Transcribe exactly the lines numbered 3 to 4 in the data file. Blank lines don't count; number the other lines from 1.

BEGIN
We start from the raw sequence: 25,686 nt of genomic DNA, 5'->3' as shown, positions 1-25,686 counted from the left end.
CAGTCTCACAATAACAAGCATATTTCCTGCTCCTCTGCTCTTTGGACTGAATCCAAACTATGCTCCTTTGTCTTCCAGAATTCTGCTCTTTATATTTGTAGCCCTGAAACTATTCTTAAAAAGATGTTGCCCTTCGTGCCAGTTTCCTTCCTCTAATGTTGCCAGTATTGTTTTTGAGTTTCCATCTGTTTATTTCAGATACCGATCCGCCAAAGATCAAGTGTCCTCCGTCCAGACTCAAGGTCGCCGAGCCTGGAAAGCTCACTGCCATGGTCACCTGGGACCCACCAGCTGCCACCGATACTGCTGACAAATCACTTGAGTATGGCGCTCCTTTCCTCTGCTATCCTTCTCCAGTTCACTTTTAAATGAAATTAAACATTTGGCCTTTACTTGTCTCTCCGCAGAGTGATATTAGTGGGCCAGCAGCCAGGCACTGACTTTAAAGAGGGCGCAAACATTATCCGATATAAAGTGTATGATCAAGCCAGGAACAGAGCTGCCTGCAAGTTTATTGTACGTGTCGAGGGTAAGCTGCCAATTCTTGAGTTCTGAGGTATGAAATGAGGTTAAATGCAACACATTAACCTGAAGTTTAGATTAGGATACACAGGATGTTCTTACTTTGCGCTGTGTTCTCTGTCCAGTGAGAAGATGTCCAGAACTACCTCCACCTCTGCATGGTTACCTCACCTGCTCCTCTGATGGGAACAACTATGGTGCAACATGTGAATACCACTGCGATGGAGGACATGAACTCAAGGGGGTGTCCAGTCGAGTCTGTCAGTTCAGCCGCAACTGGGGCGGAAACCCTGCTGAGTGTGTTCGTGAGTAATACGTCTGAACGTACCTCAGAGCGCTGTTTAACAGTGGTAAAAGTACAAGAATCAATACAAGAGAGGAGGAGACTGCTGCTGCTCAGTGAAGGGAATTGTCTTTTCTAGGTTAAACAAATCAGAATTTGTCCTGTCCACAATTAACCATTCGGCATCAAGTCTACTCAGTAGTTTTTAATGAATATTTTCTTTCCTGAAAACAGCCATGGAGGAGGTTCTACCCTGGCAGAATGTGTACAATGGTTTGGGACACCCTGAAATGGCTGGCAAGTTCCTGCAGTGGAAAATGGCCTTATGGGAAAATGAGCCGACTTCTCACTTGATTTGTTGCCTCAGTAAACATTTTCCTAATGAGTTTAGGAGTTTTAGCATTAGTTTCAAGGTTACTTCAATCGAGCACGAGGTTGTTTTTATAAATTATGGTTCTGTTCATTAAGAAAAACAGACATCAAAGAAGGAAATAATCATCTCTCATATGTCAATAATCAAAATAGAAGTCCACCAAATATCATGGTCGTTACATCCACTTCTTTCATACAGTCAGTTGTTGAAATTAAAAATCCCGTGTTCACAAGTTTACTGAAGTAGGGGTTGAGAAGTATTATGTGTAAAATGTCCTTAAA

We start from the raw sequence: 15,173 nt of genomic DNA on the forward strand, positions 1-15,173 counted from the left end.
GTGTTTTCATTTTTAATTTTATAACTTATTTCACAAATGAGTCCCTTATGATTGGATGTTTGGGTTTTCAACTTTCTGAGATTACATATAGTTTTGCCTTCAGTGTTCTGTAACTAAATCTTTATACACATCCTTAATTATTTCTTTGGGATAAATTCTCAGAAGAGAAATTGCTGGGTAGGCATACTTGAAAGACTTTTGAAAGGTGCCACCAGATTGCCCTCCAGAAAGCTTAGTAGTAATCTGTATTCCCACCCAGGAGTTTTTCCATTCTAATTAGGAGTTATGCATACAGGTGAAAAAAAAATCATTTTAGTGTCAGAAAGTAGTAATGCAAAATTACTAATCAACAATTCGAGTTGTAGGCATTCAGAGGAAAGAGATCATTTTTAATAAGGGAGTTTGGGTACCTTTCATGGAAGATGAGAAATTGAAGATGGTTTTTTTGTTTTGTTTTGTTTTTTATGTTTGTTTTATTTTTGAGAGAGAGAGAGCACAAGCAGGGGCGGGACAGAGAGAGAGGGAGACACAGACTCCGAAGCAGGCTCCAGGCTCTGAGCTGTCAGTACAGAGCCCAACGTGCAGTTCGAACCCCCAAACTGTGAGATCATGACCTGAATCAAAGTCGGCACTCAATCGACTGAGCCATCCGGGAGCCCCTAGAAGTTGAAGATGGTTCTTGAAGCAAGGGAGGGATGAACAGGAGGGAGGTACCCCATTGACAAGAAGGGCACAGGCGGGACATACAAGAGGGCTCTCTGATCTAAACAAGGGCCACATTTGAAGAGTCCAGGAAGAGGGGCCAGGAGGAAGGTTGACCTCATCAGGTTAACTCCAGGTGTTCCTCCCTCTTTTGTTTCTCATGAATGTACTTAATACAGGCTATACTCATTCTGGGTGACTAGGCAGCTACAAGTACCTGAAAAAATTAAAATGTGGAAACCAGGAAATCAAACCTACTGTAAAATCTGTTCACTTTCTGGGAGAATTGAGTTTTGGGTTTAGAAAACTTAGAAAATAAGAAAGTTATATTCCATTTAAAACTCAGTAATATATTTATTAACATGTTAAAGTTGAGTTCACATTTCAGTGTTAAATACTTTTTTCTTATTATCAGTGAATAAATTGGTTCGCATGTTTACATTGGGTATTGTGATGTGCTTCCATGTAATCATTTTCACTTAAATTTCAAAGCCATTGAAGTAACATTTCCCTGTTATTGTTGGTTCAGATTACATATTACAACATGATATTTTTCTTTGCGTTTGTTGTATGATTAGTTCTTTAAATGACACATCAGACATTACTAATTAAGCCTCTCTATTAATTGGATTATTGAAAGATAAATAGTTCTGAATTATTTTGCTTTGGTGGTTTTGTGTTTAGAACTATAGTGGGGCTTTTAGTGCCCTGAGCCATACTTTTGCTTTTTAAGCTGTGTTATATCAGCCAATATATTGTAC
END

We start from the raw sequence: 15,173 nt of genomic DNA on the forward strand, positions 1-15,173 counted from the left end.
GTGTTTTCATTTTTAATTTTATAACTTATTTCACAAATGAGTCCCTTATGATTGGATGTTTGGGTTTTCAACTTTCTGAGATTACATATAGTTTTGCCTTCAGTGTTCTGTAACTAAATCTTTATACACATCCTTAATTATTTCTTTGGGATAAATTCTCAGAAGAGAAATTGCTGGGTAGGCATACTTGAAAGACTTTTGAAAGGTGCCACCAGATTGCCCTCCAGAAAGCTTAGTAGTAATCTGTATTCCCACCCAGGAGTTTTTCCATTCTAATTAGGAGTTATGCATACAGGTGAAAAAAAAATCATTTTAGTGTCAGAAAGTAGTAATGCAAAATTACTAATCAACAATTCGAGTTGTAGGCATTCAGAGGAAAGAGATCATTTTTAATAAGGGAGTTTGGGTACCTTTCATGGAAGATGAGAAATTGAAGATGGTTTTTTTGTTTTGTTTTGTTTTTTATGTTTGTTTTATTTTTGAGAGAGAGAGAGCACAAGCAGGGGCGGGACAGAGAGAGAGGGAGACACAGACTCCGAAGCAGGCTCCAGGCTCTGAGCTGTCAGTACAGAGCCCAACGTGCAGTTCGAACCCCCAAACTGTGAGATCATGACCTGAATCAAAGTCGGCACTCAATCGACTGAGCCATCCGGGAGCCCCTAGAAGTTGAAGATGGTTCTTGAAGCAAGGGAGGGATGAACAGGAGGGAGGTACCCCATTGACAAGAAGGGCACAGGCGGGACATACAAGAGGGCTCTCTGATCTAAACAAGGGCCACATTTGAAGAGTCCAGGAAGAGGGGCCAGGAGGAAGGTTGACCTCATCAGGTTAACTCCAGGTGTTCCTCCCTCTTTTGTTTCTCATGAATGTACTTAATACAGGCTATACTCATTCTGGGTGACTAGGCAGCTACAAGTACCTGAAAAAATTAAAATGTGGAAACCAGGAAATCAAACCTACTGTAAAATCTGTTCACTTTCTGGGAGAATTGAGTTTTGGGTTTAGAAAACTTAGAAAATAAGAAAGTTATATTCCATTTAAAACTCAGTAATATATTTATTAACATGTTAAAGTTGAGTTCACATTTCAGTGTTAAATACTTTTTTCTTATTATCAGTGAATAAATTGGTTCGCATGTTTACATTGGGTATTGTGATGTGCTTCCATGTAATCATTTTCACTTAAATTTCAAAGCCATTGAAGTAACATTTCCCTGTTATTGTTGGTTCAGATTACATATTACAACATGATATTTTTCTTTGCGTTTGTTGTATGATTAGTTCTTTAAATGACACATCAGACATTACTAATTAAGCCTCTCTATTAATTGGATTATTGAAAGATAAATAGTTCTGAATTATTTTGCTTTGGTGGTTTTGTGTTTAGAACTATAGTGGGGCTTTTAGTGCCCTGAGCCATACTTTTGCTTTTTAAGCTGTGTTATATCAGCCAATATATTGTAC